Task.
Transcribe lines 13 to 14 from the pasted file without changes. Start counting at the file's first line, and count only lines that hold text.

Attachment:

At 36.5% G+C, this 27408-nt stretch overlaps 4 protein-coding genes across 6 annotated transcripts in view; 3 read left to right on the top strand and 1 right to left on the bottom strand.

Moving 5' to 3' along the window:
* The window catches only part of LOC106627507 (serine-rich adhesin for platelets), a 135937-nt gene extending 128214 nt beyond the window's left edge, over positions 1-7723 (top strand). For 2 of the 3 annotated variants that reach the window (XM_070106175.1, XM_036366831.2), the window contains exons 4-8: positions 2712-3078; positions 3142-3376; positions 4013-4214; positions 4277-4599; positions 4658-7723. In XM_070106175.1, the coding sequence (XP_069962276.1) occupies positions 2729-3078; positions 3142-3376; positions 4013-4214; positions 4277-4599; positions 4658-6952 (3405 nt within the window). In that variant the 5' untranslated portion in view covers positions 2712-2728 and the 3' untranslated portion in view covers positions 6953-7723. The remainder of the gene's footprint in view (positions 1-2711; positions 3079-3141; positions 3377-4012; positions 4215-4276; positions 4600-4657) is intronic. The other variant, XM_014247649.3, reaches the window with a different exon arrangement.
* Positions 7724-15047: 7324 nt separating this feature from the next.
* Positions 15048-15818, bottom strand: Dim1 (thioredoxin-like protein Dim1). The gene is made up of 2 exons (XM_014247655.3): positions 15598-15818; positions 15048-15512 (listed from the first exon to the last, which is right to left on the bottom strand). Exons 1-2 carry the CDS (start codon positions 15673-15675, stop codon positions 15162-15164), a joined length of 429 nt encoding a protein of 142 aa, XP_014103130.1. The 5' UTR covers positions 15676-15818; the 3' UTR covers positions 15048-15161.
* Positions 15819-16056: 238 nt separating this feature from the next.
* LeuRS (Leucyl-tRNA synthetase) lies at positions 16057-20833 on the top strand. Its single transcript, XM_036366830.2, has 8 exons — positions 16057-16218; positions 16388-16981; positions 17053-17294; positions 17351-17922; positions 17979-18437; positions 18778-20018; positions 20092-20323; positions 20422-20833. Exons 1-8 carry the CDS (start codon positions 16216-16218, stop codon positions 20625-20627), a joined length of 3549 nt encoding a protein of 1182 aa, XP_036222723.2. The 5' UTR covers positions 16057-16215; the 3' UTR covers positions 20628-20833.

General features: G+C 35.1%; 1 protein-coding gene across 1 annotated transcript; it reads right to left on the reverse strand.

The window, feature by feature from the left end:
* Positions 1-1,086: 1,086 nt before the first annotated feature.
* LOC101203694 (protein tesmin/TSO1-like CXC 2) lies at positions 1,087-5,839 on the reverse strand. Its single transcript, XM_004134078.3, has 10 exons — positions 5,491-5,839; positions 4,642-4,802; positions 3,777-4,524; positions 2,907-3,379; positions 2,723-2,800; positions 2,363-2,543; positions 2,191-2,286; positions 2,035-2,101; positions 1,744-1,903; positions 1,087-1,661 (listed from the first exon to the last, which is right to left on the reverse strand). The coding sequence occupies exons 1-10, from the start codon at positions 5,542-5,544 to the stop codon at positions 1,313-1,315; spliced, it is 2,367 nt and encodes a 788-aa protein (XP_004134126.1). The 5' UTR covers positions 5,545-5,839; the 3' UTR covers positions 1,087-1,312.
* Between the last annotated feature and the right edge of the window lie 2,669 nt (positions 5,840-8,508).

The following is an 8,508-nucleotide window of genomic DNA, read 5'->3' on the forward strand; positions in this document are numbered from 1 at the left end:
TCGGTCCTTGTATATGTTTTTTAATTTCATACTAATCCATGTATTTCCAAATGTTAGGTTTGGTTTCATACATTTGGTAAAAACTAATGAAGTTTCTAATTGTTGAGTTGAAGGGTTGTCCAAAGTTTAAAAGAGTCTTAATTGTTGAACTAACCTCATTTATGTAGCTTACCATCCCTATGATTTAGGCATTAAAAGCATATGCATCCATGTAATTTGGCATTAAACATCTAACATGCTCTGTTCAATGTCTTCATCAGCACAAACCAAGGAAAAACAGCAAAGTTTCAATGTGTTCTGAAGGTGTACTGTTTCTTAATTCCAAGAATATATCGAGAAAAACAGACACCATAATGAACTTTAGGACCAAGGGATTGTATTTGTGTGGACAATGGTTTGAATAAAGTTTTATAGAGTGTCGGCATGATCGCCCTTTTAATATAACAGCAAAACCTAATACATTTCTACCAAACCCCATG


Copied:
The following is an 8,508-nucleotide window of genomic DNA, read 5'->3' on the forward strand; positions in this document are numbered from 1 at the left end:
TCGGTCCTTGTATATGTTTTTTAATTTCATACTAATCCATGTATTTCCAAATGTTAGGTTTGGTTTCATACATTTGGTAAAAACTAATGAAGTTTCTAATTGTTGAGTTGAAGGGTTGTCCAAAGTTTAAAAGAGTCTTAATTGTTGAACTAACCTCATTTATGTAGCTTACCATCCCTATGATTTAGGCATTAAAAGCATATGCATCCATGTAATTTGGCATTAAACATCTAACATGCTCTGTTCAATGTCTTCATCAGCACAAACCAAGGAAAAACAGCAAAGTTTCAATGTGTTCTGAAGGTGTACTGTTTCTTAATTCCAAGAATATATCGAGAAAAACAGACACCATAATGAACTTTAGGACCAAGGGATTGTATTTGTGTGGACAATGGTTTGAATAAAGTTTTATAGAGTGTCGGCATGATCGCCCTTTTAATATAACAGCAAAACCTAATACATTTCTACCAAACCCCATG